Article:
Chamber of Commerce contract

The City of Oak Ridge has a contract with the Oak Ridge Chamber of Commerce under which the Chamber (including the affiliated Oak Ridge Economic Partnership) provides economic development services to the City. The current contract is worth over $250,000 annually, including a $20,000 addition that the Council approved by a 5-2 vote in January of this year (Tom Hayes and I were the two who opposed this) to help fund an additional staff member to support the Chamber’s “Live Where You Work” residential recruitment program. The current contract expires June 30, 2009. It could be renewed for an additional year, but the Chamber wants to negotiate a new 3-year contract to begin July 1. City Manager Jim O’Connor is asking for Council authorization to negotiate with the Chamber to determine which option is in the City’s best interest.

Although it’s unlikely that meaningful changes will be made between now and July 1st, I hope to re-open meaningful dialog on the purpose and scope of the City’s relationship with the Chamber. Many residents question the City’s whole relationship with the Chamber of Commerce, asking whether it’s in the public interest to subsidize a chamber of commerce, which is fundamentally operated for the benefit of its membership. The cost of the contract and its benefit to the city are also perennial concerns. The rationale for the contractual relationship with the Chamber has to do with a concern that open-government laws would conflict with the need for confidentiality in business recruitment, as well as a perception that city government is inherently not very good at economic development. I think there is merit in this rationale, but it does appear to me that the City is essentially subsidizing the chamber without having a clear picture of what the public is getting for its money.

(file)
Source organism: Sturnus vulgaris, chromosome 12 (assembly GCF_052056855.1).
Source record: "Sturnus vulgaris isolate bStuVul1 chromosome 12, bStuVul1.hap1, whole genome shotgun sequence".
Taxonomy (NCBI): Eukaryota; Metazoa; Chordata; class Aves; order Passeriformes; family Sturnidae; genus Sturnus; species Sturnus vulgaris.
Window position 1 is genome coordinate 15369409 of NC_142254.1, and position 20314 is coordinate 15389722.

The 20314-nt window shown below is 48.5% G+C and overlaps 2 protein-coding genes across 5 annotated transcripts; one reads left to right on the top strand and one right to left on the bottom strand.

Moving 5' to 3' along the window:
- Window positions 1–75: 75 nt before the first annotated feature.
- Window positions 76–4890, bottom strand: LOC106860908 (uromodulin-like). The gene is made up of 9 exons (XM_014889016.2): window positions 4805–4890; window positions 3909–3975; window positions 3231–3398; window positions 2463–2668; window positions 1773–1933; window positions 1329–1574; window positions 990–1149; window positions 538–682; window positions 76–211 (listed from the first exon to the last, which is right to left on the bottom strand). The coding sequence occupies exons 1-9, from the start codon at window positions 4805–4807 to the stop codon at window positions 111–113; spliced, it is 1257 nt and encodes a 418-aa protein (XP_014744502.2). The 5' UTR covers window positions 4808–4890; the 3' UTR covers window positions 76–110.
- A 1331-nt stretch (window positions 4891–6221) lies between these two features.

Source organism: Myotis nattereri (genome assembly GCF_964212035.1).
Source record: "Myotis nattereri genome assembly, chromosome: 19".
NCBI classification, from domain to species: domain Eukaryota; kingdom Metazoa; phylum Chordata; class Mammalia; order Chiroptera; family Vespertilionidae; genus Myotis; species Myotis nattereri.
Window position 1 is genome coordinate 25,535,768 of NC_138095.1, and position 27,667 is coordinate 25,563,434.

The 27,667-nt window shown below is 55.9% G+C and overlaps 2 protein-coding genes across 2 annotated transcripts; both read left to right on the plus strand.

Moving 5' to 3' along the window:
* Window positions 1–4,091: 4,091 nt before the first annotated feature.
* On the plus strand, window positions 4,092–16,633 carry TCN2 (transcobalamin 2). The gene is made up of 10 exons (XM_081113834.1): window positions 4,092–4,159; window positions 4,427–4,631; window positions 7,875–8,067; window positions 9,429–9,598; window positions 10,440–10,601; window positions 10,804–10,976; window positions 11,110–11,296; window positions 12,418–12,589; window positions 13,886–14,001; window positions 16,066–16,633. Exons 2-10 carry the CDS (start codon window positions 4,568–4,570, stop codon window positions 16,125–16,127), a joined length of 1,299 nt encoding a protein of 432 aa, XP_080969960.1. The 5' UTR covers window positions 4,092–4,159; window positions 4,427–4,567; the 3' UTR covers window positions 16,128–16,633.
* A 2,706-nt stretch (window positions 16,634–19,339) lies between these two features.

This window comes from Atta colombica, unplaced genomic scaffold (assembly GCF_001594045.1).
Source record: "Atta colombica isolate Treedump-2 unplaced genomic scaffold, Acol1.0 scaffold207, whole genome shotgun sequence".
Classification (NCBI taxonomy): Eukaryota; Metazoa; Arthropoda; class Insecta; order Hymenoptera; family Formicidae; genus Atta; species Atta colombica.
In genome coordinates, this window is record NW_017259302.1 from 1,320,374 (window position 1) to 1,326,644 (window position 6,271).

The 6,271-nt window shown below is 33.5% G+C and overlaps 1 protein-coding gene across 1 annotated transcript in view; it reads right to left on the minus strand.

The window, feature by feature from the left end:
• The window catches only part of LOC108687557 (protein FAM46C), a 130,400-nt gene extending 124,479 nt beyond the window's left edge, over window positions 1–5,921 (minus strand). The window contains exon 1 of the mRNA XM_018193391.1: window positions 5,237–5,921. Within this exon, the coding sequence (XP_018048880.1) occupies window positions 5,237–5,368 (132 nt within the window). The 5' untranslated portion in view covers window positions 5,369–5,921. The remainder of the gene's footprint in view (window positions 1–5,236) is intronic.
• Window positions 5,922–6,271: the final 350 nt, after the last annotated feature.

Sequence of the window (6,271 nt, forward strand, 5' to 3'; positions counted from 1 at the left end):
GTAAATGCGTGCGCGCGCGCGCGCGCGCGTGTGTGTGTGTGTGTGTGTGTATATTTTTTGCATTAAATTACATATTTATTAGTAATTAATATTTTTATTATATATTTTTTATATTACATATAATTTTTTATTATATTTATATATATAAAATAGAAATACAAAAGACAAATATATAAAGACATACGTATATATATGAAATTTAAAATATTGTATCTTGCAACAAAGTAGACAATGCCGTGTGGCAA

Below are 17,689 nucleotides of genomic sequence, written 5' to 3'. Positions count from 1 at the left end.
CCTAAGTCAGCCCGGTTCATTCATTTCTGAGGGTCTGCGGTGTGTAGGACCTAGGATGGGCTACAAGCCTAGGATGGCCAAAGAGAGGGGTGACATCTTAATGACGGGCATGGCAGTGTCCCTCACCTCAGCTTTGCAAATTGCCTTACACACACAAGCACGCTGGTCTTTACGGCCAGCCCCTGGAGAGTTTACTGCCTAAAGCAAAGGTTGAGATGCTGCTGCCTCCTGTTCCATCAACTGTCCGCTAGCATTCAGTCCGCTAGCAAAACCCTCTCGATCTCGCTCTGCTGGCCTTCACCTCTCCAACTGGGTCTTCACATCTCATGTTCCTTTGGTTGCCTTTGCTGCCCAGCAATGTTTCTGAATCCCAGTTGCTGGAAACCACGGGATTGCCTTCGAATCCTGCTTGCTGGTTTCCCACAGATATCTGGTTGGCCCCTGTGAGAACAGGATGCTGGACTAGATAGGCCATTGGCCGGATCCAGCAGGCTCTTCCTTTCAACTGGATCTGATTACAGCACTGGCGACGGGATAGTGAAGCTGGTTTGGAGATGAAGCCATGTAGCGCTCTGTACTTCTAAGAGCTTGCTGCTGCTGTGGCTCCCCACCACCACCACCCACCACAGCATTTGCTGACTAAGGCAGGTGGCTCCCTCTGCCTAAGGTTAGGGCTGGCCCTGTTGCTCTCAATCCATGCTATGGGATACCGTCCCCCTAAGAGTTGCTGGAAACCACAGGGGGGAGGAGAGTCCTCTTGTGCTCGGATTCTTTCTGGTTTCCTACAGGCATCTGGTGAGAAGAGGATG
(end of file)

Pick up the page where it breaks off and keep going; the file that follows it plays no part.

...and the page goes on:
Much effort went into creating quantitative performance metrics for the current contract. It’s clear to me that it’s a lot of work for the Chamber to calculate and report those metrics (it turns out that the statistics they are asked to report are not readily available or easily determined), but it’s not clear that the metrics serve the intended purpose of ensuring that the City’s objectives are being met. I think the metrics need to be revisited.

I’d also like to see emphasis placed on helping local businesses (both new start-ups and long-existing companies) succeed, whether or not they are Chamber members. It’s an unfortunate fact of life that many small businesses fail, but if local government resources are being spent on supporting business development, we should be helping existing small businesses (folks who have already invested in this city) avoid the types of mistakes that often lead to doom. Also, we should be helping local retail businesses promote themselves through measures like improved signage, special events, and “shop Oak Ridge” campaigns.